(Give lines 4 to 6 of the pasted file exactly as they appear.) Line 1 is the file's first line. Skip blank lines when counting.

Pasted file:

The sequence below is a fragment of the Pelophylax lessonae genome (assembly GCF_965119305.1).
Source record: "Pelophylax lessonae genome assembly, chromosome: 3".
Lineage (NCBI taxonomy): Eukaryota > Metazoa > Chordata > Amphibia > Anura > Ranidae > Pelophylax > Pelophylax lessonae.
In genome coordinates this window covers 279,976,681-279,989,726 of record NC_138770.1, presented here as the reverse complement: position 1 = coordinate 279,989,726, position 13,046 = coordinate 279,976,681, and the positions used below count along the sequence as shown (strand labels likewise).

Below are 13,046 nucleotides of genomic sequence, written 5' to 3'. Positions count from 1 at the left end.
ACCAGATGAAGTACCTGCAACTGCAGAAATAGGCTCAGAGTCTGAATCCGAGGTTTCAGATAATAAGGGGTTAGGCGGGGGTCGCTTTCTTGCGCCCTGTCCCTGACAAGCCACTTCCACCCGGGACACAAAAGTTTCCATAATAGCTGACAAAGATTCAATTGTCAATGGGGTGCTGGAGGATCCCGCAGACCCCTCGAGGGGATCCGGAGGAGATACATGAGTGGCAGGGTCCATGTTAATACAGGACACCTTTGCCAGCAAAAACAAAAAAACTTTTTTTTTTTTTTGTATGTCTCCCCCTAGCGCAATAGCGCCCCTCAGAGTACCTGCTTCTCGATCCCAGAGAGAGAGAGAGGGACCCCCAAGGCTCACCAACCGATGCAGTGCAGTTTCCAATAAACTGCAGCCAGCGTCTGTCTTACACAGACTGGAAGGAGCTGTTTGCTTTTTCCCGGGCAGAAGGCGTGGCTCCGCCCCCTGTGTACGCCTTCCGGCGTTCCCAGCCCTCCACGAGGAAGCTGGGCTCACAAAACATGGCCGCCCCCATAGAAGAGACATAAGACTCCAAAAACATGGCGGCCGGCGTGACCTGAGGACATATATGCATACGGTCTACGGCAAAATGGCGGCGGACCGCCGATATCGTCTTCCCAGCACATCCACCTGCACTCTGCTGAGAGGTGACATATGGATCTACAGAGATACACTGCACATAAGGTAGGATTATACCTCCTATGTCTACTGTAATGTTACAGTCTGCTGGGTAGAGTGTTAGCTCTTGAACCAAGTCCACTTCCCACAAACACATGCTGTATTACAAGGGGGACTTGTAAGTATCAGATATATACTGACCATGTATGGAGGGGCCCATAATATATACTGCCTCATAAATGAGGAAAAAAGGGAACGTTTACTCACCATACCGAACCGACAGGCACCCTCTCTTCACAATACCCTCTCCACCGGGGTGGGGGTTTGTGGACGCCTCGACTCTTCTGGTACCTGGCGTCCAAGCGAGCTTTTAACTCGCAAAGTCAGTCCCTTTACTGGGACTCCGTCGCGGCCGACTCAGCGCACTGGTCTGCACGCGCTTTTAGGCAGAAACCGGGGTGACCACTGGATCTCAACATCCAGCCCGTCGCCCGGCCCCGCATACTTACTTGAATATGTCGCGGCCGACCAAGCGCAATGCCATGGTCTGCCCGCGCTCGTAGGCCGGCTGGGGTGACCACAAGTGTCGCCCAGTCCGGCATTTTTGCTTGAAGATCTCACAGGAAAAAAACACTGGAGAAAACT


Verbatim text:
In genome coordinates this window covers 279,976,681-279,989,726 of record NC_138770.1, presented here as the reverse complement: position 1 = coordinate 279,989,726, position 13,046 = coordinate 279,976,681, and the positions used below count along the sequence as shown (strand labels likewise).

Below are 13,046 nucleotides of genomic sequence, written 5' to 3'. Positions count from 1 at the left end.
ACCAGATGAAGTACCTGCAACTGCAGAAATAGGCTCAGAGTCTGAATCCGAGGTTTCAGATAATAAGGGGTTAGGCGGGGGTCGCTTTCTTGCGCCCTGTCCCTGACAAGCCACTTCCACCCGGGACACAAAAGTTTCCATAATAGCTGACAAAGATTCAATTGTCAATGGGGTGCTGGAGGATCCCGCAGACCCCTCGAGGGGATCCGGAGGAGATACATGAGTGGCAGGGTCCATGTTAATACAGGACACCTTTGCCAGCAAAAACAAAAAAACTTTTTTTTTTTTTTGTATGTCTCCCCCTAGCGCAATAGCGCCCCTCAGAGTACCTGCTTCTCGATCCCAGAGAGAGAGAGAGGGACCCCCAAGGCTCACCAACCGATGCAGTGCAGTTTCCAATAAACTGCAGCCAGCGTCTGTCTTACACAGACTGGAAGGAGCTGTTTGCTTTTTCCCGGGCAGAAGGCGTGGCTCCGCCCCCTGTGTACGCCTTCCGGCGTTCCCAGCCCTCCACGAGGAAGCTGGGCTCACAAAACATGGCCGCCCCCATAGAAGAGACATAAGACTCCAAAAACATGGCGGCCGGCGTGACCTGAGGACATATATGCATACGGTCTACGGCAAAATGGCGGCGGACCGCCGATATCGTCTTCCCAGCACATCCACCTGCACTCTGCTGAGAGGTGACATATGGATCTACAGAGATACACTGCACATAAGGTAGGATTATACCTCCTATGTCTACTGTAATGTTACAGTCTGCTGGGTAGAGTGTTAGCTCTTGAACCAAGTCCACTTCCCACAAACACATGCTGTATTACAAGGGGGACTTGTAAGTATCAGATATATACTGACCATGTATGGAGGGGCCCATAATATATACTGCCTCATAAATGAGGAAAAAAGGGAACGTTTACTCACCATACCGAACCGACAGGCACCCTCTCTTCACAATACCCTCTCCACCGGGGTGGGGGTTTGTGGACGCCTCGACTCTTCTGGTACCTGGCGTCCAAGCGAGCTTTTAACTCGCAAAGTCAGTCCCTTTACTGGGACTCCGTCGCGGCCGACTCAGCGCACTGGTCTGCACGCGCTTTTAGGCAGAAACCGGGGTGACCACTGGATCTCAACATCCAGCCCGTCGCCCGGCCCCGCATACTTACTTGAATATGTCGCGGCCGACCAAGCGCAATGCCATGGTCTGCCCGCGCTCGTAGGCCGGCTGGGGTGACCACAAGTGTCGCCCAGTCCGGCATTTTTGCTTGAAGATCTCACAGGAAAAAAACACTGGAGAAAACT